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Labour Party’s North Sea tax plans risk long-term pain for short-term gain, new report claims

05 March 2024

The UK Labour Party’s proposed plan to generate an additional £10.8 billion in revenue from the North Sea could have a major impact on cash flows of energy companies which in turn could stall new investment including energy transition projects according to a report from energy research and consultancy firm Wood Mackenzie report.

Image: Wood Mackenzie
Image: Wood Mackenzie

The report ‘UK Labour's tax plan risks wiping out North Sea investment’ uses Wood Mackenzie’s data and models to examine Labour’s proposals. The party’s proposals have been met with widely reported resistance by industry bodies and companies operating on the UK Continental Shelf (UKCS).

The proposals by Labour to raise an extra £10.8 billion include:

- Increasing the Energy Profits Levy (EPL) rate by 3%, (to an effective 78%, the same rate as Norway)

- Extending the EPL to the end of the next parliament (expected to be late 2029) instead of 31 March 2028

- Removing EPL “loopholes” – Wood Mackenzie understood this to refer to the current investment (or uplift) allowance, but the lack of clarity around the plans means Labour could also remove the capital allowance.

Wood Mackenzie’s analysis concludes that if the proposals are enacted, an unintended consequence could be that many North Sea producers freeze investment until – at least – the EPL sunset, most likely in late 2029. That may have further consequences, such as the premature cessation of production on old fields, accelerated decommissioning, removing infrastructure necessary for the development of satellite discoveries, and reducing investment in CCUS and offshore wind projects.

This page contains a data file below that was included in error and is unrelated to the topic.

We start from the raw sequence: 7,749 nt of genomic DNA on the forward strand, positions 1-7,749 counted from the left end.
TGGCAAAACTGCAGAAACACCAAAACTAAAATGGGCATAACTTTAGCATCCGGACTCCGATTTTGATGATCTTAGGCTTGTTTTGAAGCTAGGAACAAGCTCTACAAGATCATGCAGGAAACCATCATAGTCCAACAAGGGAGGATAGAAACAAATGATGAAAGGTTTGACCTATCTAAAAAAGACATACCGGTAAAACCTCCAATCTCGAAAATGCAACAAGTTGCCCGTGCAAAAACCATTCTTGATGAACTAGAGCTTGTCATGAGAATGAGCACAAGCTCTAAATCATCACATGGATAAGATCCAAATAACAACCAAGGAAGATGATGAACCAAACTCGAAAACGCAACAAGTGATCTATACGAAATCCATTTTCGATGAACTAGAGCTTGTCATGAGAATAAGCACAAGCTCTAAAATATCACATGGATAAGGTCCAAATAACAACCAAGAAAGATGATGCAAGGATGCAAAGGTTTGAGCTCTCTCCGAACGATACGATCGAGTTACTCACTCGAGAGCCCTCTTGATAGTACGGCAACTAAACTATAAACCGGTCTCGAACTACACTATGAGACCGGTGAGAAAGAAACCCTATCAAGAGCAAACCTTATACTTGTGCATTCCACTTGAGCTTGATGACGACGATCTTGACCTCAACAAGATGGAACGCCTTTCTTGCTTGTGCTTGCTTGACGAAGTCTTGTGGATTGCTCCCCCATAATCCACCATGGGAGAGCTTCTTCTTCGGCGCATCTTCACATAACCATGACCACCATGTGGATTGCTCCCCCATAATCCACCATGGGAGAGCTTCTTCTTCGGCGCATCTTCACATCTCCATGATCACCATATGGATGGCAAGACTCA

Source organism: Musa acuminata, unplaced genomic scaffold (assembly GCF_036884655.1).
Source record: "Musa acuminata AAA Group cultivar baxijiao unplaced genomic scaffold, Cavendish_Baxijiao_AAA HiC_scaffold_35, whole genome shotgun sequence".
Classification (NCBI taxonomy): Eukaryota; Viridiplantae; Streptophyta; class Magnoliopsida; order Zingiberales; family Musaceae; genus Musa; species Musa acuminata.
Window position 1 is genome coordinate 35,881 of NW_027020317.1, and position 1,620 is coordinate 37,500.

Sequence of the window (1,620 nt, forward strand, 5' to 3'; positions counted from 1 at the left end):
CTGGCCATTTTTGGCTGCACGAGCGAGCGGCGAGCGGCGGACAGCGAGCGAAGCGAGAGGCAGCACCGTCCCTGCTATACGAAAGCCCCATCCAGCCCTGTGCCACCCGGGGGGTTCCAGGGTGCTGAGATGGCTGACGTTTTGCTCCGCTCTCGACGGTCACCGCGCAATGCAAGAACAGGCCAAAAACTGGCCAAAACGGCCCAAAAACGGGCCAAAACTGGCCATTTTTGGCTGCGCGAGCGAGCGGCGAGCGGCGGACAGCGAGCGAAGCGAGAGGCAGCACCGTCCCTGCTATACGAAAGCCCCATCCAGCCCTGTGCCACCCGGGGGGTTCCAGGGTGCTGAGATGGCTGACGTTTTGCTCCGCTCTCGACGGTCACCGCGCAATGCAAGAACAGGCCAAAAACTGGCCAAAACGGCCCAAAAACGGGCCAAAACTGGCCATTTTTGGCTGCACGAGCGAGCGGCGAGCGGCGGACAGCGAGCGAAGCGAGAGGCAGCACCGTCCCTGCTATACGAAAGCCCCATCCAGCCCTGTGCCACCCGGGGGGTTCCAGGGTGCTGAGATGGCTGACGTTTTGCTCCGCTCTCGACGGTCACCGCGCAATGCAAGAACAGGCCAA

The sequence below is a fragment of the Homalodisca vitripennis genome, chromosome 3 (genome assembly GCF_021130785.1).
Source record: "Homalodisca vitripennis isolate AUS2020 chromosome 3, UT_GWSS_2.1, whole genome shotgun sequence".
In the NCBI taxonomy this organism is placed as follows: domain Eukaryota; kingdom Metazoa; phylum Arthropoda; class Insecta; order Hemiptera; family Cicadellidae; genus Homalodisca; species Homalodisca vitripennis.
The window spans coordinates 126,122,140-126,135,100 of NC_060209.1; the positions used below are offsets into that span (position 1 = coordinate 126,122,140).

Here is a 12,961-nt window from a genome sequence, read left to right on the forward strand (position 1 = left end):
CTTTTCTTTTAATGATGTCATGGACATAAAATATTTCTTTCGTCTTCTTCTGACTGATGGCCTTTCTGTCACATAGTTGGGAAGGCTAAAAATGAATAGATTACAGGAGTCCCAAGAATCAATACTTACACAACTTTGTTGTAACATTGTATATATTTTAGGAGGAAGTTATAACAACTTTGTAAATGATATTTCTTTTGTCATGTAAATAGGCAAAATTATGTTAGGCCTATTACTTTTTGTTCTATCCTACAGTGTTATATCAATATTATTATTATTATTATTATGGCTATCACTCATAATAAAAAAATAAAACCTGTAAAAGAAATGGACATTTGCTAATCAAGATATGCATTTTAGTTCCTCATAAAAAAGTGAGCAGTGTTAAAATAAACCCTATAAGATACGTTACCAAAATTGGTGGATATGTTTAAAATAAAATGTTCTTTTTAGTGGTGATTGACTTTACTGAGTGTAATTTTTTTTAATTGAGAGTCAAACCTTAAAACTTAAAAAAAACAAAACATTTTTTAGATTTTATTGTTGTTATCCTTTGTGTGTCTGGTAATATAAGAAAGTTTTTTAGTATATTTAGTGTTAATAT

Labour’s recent comments – including a briefing note for its ‘Prosperity Plan Policy’ on 8 February – stated the party would “end the loopholes in the [current EPL] that funnel billions back to the oil and gas giants”. The ‘loopholes’ are not defined but further statements suggest this refers to one, or possibly all, of the EPL’s current allowances for capital expenditure.

Wood Mackenzie says that removal of these investment allowances would then result in the EPL becoming a 38% quasi-royalty, levied on a company’s net revenue, not profits.

“Labour’s EPL proposals could satisfy a short-term need for some extra tax from an unpopular sector,” says Graham Kellas, Senior Vice President for fiscal research, “But if its plan does include removal of the capital allowances, investment in the UK North Sea could be greatly reduced, with serious long-term implications.”

Kellas adds: “Labour’s plan to raise the effective tax rate to 78% is designed to mirror Norway’s marginal tax rate on oil and gas profits. However, Norway’s system has been in place for three decades and allows all capital costs to be deducted. If this creates a loss in any year, the government will refund companies for 71.8% of the loss.”

With no mention in the Labour proposal of matching Norway’s tax refund system, the report adds that the removal of capital allowances could deter companies from investing in the North Sea on a massive scale.

“The UK’s marginal tax rate has been consistently lower than Norway’s but is subject to frequent changes, by both Conservative and Labour governments and this has created an unstable investment climate,” says Kellas. “For a global industry that always stresses the importance of fiscal stability for long-term investment decisions, in recent years the UK has become the fiscal wild west.”

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